U.S. gives Russia 60 days to comply with nuclear treaty
BRUSSELS (Reuters) - The United States delivered Russia a 60-day ultimatum on Tuesday to come clean about what Washington says is a violation of a arms control treaty that keeps missiles out of Europe.
NATO allies led by Germany pressed U.S. Secretary of State Mike Pompeo at a meeting in Brussels to give diplomacy one last chance before Washington pulls out of the 1987 Intermediate-range Nuclear Forces Treaty, fearing a new arms race in Europe.
In turn, NATO foreign ministers agreed to formally declare Russia in “material breach” of the INF treaty in a statement in support of the United States.
Russia denies undertaking any such development of land-based, intermediate-range Cruise missile capable of carrying nuclear warheads and hitting European cities at short notice.
While NATO Secretary General Jens Stoltenberg said there would now be an intense diplomatic push to try to convince Russia to give up what Pompeo said were “multiple battalions of the SSC-8 missiles”, Washington is set to pull out in February.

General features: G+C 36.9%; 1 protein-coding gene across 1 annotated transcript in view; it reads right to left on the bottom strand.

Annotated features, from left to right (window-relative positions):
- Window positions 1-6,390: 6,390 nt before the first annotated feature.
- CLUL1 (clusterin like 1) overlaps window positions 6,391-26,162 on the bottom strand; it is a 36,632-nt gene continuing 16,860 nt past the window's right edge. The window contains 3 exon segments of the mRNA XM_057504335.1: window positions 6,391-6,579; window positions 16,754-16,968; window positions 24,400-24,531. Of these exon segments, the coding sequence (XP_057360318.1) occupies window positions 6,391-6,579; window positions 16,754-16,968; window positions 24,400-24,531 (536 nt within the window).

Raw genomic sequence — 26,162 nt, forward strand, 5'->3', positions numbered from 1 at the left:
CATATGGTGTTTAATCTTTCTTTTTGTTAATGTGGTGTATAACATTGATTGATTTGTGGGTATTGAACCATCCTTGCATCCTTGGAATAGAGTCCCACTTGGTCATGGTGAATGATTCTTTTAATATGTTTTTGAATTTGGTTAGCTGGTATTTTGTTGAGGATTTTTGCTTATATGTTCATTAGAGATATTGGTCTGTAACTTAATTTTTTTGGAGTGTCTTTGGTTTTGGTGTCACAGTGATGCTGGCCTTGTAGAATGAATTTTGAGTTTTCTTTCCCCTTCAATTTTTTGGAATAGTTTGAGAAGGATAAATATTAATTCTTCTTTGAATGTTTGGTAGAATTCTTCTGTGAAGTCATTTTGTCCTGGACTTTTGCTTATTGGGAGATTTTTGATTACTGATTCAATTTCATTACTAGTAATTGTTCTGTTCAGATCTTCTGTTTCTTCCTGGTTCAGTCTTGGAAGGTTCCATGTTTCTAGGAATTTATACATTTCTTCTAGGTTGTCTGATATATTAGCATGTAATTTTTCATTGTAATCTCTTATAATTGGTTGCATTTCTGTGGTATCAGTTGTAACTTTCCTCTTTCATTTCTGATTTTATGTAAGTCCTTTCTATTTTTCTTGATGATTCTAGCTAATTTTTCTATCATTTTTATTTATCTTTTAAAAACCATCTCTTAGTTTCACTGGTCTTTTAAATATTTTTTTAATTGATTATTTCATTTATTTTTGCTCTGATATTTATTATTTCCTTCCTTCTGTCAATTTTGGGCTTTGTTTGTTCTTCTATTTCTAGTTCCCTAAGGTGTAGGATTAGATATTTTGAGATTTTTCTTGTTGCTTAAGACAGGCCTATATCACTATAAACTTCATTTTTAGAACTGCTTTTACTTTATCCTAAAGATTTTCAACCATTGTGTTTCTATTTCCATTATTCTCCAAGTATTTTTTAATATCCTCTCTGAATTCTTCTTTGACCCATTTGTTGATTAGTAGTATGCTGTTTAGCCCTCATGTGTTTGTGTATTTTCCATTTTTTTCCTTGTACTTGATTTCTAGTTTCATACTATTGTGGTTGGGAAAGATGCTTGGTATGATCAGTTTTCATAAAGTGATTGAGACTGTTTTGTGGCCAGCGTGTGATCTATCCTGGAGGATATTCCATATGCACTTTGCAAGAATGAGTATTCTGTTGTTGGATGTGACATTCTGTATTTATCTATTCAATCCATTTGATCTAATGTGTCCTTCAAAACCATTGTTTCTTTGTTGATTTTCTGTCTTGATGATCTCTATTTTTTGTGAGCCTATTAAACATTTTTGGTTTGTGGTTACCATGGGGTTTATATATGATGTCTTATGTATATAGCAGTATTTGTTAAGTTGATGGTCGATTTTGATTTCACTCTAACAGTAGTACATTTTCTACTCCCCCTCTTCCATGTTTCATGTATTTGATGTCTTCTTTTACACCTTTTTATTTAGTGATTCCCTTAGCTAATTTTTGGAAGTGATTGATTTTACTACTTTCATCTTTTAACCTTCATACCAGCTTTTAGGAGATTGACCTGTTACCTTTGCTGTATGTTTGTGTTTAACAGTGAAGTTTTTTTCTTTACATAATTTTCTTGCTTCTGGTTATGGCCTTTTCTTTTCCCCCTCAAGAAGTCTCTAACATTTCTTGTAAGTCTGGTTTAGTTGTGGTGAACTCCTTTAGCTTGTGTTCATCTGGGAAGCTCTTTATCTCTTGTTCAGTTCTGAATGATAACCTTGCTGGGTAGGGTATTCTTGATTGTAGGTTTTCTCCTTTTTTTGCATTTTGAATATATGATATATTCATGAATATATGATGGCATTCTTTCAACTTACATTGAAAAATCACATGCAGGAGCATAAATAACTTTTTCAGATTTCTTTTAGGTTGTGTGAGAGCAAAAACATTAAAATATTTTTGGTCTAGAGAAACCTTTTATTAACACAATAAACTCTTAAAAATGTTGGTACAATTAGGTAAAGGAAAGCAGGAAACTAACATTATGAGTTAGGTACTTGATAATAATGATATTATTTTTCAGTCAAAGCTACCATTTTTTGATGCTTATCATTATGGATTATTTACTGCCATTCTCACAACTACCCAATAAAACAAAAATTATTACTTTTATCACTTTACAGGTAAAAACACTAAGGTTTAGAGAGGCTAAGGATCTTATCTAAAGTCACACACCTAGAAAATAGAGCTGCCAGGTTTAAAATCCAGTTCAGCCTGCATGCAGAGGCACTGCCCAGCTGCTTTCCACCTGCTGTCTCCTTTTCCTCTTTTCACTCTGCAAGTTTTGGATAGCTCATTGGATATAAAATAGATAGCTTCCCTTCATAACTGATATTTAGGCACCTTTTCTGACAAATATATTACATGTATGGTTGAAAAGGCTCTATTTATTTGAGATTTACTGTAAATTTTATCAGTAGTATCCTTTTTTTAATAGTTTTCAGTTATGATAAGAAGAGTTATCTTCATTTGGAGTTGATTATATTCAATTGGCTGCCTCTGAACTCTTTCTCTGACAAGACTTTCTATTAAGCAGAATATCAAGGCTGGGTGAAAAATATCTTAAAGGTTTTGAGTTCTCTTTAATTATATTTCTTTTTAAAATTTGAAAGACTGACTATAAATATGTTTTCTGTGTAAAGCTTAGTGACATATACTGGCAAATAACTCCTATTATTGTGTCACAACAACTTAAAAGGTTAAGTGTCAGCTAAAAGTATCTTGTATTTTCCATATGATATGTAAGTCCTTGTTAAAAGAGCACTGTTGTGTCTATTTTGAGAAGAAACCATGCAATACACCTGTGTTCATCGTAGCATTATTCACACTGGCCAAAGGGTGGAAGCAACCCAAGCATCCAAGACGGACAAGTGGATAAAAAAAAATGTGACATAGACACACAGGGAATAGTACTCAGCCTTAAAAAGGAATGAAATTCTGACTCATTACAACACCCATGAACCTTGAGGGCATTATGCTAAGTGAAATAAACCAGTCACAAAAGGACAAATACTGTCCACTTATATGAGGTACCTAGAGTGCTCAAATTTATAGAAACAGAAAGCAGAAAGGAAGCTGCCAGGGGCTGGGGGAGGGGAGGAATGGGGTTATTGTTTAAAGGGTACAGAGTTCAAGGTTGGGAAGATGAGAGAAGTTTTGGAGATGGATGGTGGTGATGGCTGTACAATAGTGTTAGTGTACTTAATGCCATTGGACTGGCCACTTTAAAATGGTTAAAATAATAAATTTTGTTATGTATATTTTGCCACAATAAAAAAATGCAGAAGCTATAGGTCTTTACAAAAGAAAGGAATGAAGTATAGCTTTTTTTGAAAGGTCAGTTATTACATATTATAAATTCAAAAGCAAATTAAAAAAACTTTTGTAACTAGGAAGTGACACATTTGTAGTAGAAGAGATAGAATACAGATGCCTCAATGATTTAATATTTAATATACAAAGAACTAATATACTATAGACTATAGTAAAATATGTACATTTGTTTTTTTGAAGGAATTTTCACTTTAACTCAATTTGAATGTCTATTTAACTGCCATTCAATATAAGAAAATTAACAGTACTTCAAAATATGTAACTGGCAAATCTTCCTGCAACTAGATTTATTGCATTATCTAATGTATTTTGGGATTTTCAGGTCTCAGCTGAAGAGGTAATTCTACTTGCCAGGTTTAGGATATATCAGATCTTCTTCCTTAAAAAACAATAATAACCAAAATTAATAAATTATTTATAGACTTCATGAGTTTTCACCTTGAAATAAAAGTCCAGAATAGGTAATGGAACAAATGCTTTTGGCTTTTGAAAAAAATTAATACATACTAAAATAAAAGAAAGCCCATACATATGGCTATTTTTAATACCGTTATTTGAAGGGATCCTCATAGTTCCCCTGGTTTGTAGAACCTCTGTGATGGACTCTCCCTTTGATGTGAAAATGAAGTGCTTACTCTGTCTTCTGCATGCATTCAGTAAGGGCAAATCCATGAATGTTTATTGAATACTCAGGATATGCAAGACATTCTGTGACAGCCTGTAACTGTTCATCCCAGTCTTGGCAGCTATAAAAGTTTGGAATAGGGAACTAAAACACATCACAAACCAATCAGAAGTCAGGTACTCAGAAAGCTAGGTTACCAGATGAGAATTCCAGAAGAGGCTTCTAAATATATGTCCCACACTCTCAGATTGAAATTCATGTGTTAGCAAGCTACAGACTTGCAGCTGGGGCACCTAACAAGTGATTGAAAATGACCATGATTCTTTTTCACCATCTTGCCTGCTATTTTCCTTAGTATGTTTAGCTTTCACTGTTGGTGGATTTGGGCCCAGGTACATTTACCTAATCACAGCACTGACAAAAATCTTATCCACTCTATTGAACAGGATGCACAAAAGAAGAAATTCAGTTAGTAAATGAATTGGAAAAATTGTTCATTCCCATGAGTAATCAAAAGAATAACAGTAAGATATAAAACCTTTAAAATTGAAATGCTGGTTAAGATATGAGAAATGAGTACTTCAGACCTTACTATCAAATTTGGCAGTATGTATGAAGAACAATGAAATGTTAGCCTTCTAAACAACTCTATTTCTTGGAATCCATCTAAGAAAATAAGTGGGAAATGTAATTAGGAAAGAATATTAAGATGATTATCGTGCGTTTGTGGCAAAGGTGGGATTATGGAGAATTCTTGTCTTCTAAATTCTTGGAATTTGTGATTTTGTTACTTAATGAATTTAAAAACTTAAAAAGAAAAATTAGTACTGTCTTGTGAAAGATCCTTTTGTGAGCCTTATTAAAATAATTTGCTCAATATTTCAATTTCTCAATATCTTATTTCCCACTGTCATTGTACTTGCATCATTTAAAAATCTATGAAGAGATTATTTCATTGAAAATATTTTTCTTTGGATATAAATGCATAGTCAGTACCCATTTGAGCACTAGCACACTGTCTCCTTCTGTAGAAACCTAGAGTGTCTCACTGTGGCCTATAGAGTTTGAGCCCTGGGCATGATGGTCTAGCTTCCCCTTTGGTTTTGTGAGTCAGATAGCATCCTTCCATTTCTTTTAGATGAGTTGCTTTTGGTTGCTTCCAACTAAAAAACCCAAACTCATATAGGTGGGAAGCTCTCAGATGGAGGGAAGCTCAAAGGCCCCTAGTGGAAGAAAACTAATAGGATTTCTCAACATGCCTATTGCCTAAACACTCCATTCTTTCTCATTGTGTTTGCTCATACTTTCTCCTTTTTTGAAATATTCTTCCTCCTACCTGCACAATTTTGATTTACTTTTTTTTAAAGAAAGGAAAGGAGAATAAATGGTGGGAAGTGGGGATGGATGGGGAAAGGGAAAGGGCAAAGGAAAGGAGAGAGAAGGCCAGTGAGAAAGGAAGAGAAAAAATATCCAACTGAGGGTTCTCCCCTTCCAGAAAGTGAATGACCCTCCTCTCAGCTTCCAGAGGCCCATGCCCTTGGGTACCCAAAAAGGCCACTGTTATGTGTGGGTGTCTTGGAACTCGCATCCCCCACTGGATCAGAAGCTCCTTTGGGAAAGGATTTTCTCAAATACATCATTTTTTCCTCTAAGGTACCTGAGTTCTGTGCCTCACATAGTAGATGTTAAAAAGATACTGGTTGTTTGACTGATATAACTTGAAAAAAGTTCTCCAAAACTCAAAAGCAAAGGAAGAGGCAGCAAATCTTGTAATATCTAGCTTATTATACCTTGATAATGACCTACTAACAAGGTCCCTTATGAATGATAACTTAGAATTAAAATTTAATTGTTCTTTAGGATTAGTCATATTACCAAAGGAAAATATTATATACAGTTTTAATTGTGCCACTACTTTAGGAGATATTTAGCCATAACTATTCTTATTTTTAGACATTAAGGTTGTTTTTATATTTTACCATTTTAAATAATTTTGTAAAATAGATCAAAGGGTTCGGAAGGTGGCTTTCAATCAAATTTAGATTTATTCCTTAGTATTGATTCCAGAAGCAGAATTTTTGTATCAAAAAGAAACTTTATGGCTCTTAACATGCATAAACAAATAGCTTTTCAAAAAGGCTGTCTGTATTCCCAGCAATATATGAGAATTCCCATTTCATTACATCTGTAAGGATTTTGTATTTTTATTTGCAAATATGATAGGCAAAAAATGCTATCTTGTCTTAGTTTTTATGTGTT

“Its range makes it a direct menace to Europe,” Pompeo said of the missiles, which also are called Novator 9M729, after a meeting with his NATO counterparts. He added that Russia’s actions “greatly undermine America’s national security and that of our allies”.
Pompeo said the U.S. government had raised the issue at least 30 times since 2013 with Moscow but had faced what he said were denials and counter-actions.
“In the light of these facts, the United States declares Russia in material breach of the treaty and will suspend our obligations ... effective in 60 days unless Russia returns to full and verifiable compliance,” Pompeo said.
He has signaled that Washington will be forced to restore the military balance in Europe after that period but declined to give more details, saying only that tests and deployments of new missiles were on hold until then.
Germany, the Netherlands and Belgian are concerned about the deployment of U.S. missiles in Europe, as happened in the 1980s.
The INF treaty, negotiated by then-President Ronald Reagan and Soviet leader Mikhail Gorbachev and ratified by the U.S. Senate, eliminated the medium-range missile arsenals of the world’s two biggest nuclear powers and reduced their ability to launch a nuclear strike at short notice.
U.S. Cruise and Pershing missiles deployed in Britain and West Germany were removed as a result of the treaty, while the Soviet Union pulled back its SS-20s out of European range.
Reporting by Robin Emmott; Editing by Mark Heinrich